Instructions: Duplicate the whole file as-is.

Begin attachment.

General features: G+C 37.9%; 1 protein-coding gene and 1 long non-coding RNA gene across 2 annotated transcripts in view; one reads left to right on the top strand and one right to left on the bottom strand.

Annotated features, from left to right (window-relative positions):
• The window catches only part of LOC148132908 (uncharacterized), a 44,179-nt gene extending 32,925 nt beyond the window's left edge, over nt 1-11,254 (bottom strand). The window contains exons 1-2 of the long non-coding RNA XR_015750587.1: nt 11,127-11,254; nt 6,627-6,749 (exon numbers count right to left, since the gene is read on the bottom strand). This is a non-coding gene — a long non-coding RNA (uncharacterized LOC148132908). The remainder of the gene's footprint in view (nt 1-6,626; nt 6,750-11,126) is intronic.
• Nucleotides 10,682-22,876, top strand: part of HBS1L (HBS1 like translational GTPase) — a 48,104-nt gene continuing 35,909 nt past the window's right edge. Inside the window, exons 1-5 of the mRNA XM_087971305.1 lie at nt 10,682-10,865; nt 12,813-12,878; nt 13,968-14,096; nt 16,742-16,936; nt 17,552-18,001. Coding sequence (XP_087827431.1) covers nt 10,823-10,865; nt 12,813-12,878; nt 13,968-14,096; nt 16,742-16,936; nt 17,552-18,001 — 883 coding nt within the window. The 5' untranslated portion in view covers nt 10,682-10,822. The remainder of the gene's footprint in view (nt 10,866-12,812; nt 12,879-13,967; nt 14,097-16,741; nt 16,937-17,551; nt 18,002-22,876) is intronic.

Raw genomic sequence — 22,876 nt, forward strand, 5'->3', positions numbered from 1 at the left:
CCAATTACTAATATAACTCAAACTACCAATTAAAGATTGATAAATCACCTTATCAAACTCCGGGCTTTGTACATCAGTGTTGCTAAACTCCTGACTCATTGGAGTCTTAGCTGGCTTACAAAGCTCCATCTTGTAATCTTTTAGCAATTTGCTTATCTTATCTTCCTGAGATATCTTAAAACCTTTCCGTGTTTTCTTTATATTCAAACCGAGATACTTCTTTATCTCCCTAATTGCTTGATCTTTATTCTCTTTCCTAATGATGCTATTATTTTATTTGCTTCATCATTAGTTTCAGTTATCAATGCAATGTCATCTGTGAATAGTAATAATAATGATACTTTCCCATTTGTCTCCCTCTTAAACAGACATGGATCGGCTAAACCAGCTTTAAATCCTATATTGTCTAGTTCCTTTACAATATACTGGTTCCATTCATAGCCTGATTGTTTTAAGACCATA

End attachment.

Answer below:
General features: G+C 37.9%; 1 protein-coding gene and 1 long non-coding RNA gene across 2 annotated transcripts in view; one reads left to right on the top strand and one right to left on the bottom strand.

Annotated features, from left to right (window-relative positions):
• The window catches only part of LOC148132908 (uncharacterized), a 44,179-nt gene extending 32,925 nt beyond the window's left edge, over nt 1-11,254 (bottom strand). The window contains exons 1-2 of the long non-coding RNA XR_015750587.1: nt 11,127-11,254; nt 6,627-6,749 (exon numbers count right to left, since the gene is read on the bottom strand). This is a non-coding gene — a long non-coding RNA (uncharacterized LOC148132908). The remainder of the gene's footprint in view (nt 1-6,626; nt 6,750-11,126) is intronic.
• Nucleotides 10,682-22,876, top strand: part of HBS1L (HBS1 like translational GTPase) — a 48,104-nt gene continuing 35,909 nt past the window's right edge. Inside the window, exons 1-5 of the mRNA XM_087971305.1 lie at nt 10,682-10,865; nt 12,813-12,878; nt 13,968-14,096; nt 16,742-16,936; nt 17,552-18,001. Coding sequence (XP_087827431.1) covers nt 10,823-10,865; nt 12,813-12,878; nt 13,968-14,096; nt 16,742-16,936; nt 17,552-18,001 — 883 coding nt within the window. The 5' untranslated portion in view covers nt 10,682-10,822. The remainder of the gene's footprint in view (nt 10,866-12,812; nt 12,879-13,967; nt 14,097-16,741; nt 16,937-17,551; nt 18,002-22,876) is intronic.

Raw genomic sequence — 22,876 nt, forward strand, 5'->3', positions numbered from 1 at the left:
CCAATTACTAATATAACTCAAACTACCAATTAAAGATTGATAAATCACCTTATCAAACTCCGGGCTTTGTACATCAGTGTTGCTAAACTCCTGACTCATTGGAGTCTTAGCTGGCTTACAAAGCTCCATCTTGTAATCTTTTAGCAATTTGCTTATCTTATCTTCCTGAGATATCTTAAAACCTTTCCGTGTTTTCTTTATATTCAAACCGAGATACTTCTTTATCTCCCTAATTGCTTGATCTTTATTCTCTTTCCTAATGATGCTATTATTTTATTTGCTTCATCATTAGTTTCAGTTATCAATGCAATGTCATCTGTGAATAGTAATAATAATGATACTTTCCCATTTGTCTCCCTCTTAAACAGACATGGATCGGCTAAACCAGCTTTAAATCCTATATTGTCTAGTTCCTTTACAATATACTGGTTCCATTCATAGCCTGATTGTTTTAAGACCATA